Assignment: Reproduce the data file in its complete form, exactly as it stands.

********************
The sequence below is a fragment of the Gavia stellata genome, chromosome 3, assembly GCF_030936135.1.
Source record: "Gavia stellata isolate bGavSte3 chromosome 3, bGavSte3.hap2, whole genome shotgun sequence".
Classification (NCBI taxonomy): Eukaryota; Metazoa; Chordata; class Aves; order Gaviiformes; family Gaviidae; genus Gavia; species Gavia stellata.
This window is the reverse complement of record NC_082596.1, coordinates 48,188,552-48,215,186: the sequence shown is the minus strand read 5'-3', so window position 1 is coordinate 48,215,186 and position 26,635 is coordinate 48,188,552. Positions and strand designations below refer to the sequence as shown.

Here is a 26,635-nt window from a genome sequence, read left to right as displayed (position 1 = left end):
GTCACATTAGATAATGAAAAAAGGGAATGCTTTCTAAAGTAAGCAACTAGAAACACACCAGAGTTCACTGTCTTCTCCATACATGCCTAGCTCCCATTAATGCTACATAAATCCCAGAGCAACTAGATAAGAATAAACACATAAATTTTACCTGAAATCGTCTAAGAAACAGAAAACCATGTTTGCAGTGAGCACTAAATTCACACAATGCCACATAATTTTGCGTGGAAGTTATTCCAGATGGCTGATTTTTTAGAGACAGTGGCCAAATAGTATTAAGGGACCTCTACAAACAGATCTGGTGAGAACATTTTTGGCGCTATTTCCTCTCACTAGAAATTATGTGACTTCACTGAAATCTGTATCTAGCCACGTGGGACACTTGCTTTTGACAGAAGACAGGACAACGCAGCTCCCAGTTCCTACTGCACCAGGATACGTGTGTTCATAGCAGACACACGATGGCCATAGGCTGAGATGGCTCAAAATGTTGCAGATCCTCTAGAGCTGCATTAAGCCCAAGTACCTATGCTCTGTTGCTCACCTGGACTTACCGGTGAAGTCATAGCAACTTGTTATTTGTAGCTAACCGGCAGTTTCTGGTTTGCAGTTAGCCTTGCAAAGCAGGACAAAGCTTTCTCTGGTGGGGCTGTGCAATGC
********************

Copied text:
The sequence below is a fragment of the Gavia stellata genome, chromosome 3, assembly GCF_030936135.1.
Source record: "Gavia stellata isolate bGavSte3 chromosome 3, bGavSte3.hap2, whole genome shotgun sequence".
Classification (NCBI taxonomy): Eukaryota; Metazoa; Chordata; class Aves; order Gaviiformes; family Gaviidae; genus Gavia; species Gavia stellata.
This window is the reverse complement of record NC_082596.1, coordinates 48,188,552-48,215,186: the sequence shown is the minus strand read 5'-3', so window position 1 is coordinate 48,215,186 and position 26,635 is coordinate 48,188,552. Positions and strand designations below refer to the sequence as shown.

Here is a 26,635-nt window from a genome sequence, read left to right as displayed (position 1 = left end):
GTCACATTAGATAATGAAAAAAGGGAATGCTTTCTAAAGTAAGCAACTAGAAACACACCAGAGTTCACTGTCTTCTCCATACATGCCTAGCTCCCATTAATGCTACATAAATCCCAGAGCAACTAGATAAGAATAAACACATAAATTTTACCTGAAATCGTCTAAGAAACAGAAAACCATGTTTGCAGTGAGCACTAAATTCACACAATGCCACATAATTTTGCGTGGAAGTTATTCCAGATGGCTGATTTTTTAGAGACAGTGGCCAAATAGTATTAAGGGACCTCTACAAACAGATCTGGTGAGAACATTTTTGGCGCTATTTCCTCTCACTAGAAATTATGTGACTTCACTGAAATCTGTATCTAGCCACGTGGGACACTTGCTTTTGACAGAAGACAGGACAACGCAGCTCCCAGTTCCTACTGCACCAGGATACGTGTGTTCATAGCAGACACACGATGGCCATAGGCTGAGATGGCTCAAAATGTTGCAGATCCTCTAGAGCTGCATTAAGCCCAAGTACCTATGCTCTGTTGCTCACCTGGACTTACCGGTGAAGTCATAGCAACTTGTTATTTGTAGCTAACCGGCAGTTTCTGGTTTGCAGTTAGCCTTGCAAAGCAGGACAAAGCTTTCTCTGGTGGGGCTGTGCAATGC